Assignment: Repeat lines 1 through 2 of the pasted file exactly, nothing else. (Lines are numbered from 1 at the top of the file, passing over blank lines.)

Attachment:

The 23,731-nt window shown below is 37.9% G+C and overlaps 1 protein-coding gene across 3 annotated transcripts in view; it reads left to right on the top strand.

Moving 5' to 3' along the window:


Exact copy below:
The 23,731-nt window shown below is 37.9% G+C and overlaps 1 protein-coding gene across 3 annotated transcripts in view; it reads left to right on the top strand.

Moving 5' to 3' along the window: